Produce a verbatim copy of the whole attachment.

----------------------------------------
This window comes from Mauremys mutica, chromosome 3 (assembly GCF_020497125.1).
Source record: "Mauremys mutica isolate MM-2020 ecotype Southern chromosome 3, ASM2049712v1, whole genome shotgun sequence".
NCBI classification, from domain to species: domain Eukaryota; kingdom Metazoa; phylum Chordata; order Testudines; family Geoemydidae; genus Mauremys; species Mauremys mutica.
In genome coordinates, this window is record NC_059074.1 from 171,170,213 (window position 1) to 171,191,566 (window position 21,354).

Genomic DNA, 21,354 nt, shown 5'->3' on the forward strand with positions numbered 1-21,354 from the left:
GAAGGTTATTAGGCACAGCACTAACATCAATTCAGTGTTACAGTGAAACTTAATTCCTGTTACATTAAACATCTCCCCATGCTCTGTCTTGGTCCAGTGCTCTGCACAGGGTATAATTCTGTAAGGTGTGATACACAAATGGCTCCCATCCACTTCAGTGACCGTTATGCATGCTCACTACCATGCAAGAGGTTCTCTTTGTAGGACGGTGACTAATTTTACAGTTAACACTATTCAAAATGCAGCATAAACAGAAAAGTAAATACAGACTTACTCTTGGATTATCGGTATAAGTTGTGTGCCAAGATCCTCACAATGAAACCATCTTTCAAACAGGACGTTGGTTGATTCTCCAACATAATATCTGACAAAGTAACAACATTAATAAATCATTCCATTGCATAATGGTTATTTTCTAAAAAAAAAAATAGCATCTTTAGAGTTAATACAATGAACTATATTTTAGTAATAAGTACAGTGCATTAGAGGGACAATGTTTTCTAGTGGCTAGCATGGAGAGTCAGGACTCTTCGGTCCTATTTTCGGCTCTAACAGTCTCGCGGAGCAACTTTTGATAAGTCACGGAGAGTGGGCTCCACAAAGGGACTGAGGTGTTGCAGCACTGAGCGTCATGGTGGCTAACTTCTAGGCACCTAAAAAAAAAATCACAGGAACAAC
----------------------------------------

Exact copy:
This window comes from Mauremys mutica, chromosome 3 (assembly GCF_020497125.1).
Source record: "Mauremys mutica isolate MM-2020 ecotype Southern chromosome 3, ASM2049712v1, whole genome shotgun sequence".
NCBI classification, from domain to species: domain Eukaryota; kingdom Metazoa; phylum Chordata; order Testudines; family Geoemydidae; genus Mauremys; species Mauremys mutica.
In genome coordinates, this window is record NC_059074.1 from 171,170,213 (window position 1) to 171,191,566 (window position 21,354).

Genomic DNA, 21,354 nt, shown 5'->3' on the forward strand with positions numbered 1-21,354 from the left:
GAAGGTTATTAGGCACAGCACTAACATCAATTCAGTGTTACAGTGAAACTTAATTCCTGTTACATTAAACATCTCCCCATGCTCTGTCTTGGTCCAGTGCTCTGCACAGGGTATAATTCTGTAAGGTGTGATACACAAATGGCTCCCATCCACTTCAGTGACCGTTATGCATGCTCACTACCATGCAAGAGGTTCTCTTTGTAGGACGGTGACTAATTTTACAGTTAACACTATTCAAAATGCAGCATAAACAGAAAAGTAAATACAGACTTACTCTTGGATTATCGGTATAAGTTGTGTGCCAAGATCCTCACAATGAAACCATCTTTCAAACAGGACGTTGGTTGATTCTCCAACATAATATCTGACAAAGTAACAACATTAATAAATCATTCCATTGCATAATGGTTATTTTCTAAAAAAAAAAATAGCATCTTTAGAGTTAATACAATGAACTATATTTTAGTAATAAGTACAGTGCATTAGAGGGACAATGTTTTCTAGTGGCTAGCATGGAGAGTCAGGACTCTTCGGTCCTATTTTCGGCTCTAACAGTCTCGCGGAGCAACTTTTGATAAGTCACGGAGAGTGGGCTCCACAAAGGGACTGAGGTGTTGCAGCACTGAGCGTCATGGTGGCTAACTTCTAGGCACCTAAAAAAAAAATCACAGGAACAAC